write is just more slightly modified copypasta from Page: figure out the destination file path into dest, create the directory path there (in two steps that could probably be combined), open a File for writing and dump the output from render into it.

Talkin’ bout my generation

That’s the ArchivePage class in a nutshell, but that alone won’t do much: there has to a plugin class too, namely a Generator subclass:

Generator plugins have a single method for an interface, generate. It takes the site as parameter, and from there one can do pretty much what one wants. Here I go through all posts in collate_by_month, where build a hash of lists of posts keyed on the year and month they were created. Then I simply create an ArchivePage instance for every month and, crucially, add the pages into site.pages so that I can later access them in my template.

Now I have the archive pages for all my months stored neatly with all my other pages. All I have to do now is make them accessible. To that end I wrote some template code, the results of which you can see down at the bottom of this page and others, and the code looks like this:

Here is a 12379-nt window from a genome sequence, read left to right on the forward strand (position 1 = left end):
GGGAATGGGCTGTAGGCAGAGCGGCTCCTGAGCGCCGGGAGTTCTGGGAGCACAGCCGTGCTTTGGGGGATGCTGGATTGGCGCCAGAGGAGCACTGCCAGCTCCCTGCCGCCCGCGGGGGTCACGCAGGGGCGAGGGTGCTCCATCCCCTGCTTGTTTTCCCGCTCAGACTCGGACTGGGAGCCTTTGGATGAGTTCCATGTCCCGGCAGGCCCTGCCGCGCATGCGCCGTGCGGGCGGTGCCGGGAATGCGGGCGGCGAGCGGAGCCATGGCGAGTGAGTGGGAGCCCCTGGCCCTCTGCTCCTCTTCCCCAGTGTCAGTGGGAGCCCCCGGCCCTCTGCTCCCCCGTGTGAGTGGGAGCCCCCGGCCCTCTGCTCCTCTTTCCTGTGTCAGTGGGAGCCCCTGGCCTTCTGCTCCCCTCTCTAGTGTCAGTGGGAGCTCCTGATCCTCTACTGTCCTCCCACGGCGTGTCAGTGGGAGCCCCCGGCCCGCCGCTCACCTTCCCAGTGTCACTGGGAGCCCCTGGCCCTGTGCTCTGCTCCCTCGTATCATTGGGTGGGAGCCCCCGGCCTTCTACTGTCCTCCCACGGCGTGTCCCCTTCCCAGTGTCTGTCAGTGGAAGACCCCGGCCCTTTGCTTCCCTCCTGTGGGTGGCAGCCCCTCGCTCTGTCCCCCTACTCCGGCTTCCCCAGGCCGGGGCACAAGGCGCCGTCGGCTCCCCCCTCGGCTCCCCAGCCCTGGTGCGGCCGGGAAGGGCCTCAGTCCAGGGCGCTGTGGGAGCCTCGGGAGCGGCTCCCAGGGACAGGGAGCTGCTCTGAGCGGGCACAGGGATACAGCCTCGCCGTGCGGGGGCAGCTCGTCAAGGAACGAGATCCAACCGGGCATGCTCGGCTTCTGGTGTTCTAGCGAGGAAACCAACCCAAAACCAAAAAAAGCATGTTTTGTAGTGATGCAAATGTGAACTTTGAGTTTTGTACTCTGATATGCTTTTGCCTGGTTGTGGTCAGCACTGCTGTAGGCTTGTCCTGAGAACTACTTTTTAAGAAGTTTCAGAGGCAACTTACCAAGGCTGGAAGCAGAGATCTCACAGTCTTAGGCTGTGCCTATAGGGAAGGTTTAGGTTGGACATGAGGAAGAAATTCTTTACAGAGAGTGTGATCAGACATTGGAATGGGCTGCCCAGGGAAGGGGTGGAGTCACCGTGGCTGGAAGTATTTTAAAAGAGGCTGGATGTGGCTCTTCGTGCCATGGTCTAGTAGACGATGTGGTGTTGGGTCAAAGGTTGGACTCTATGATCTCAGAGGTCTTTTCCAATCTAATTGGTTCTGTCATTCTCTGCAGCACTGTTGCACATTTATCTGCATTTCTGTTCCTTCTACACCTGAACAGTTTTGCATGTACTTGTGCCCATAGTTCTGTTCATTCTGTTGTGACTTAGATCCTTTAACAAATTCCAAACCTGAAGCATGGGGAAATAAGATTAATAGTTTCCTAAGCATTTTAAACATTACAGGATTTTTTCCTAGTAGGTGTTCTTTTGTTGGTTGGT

This bit is not too elegant either, but it gets the job done and works reasonably well – which is easy to say given the single-digit post counts I’ve tested. All it does is iterate over the whole site.pages list and pick out the pages that have a type value of “archive”, which the ArchivePage instances have. Presto, instant archive pages!

This approach leads to a problem that I hinted at in the beginning though: naturally GitHub doesn’t want random people (even if they all are brilliant hackers) running their code on GitHub’s servers, so Jekyll plugins don’t work when GitHub regenerates the pages. Unfortunately I only found this out at this point, and I already had some development history in my pages’ repository’s master branch which I didn’t want to throw away. Also I didn’t want to find hosting elsewhere, and really didn’t want separate repos for the source and the content, so I found myself with two problems: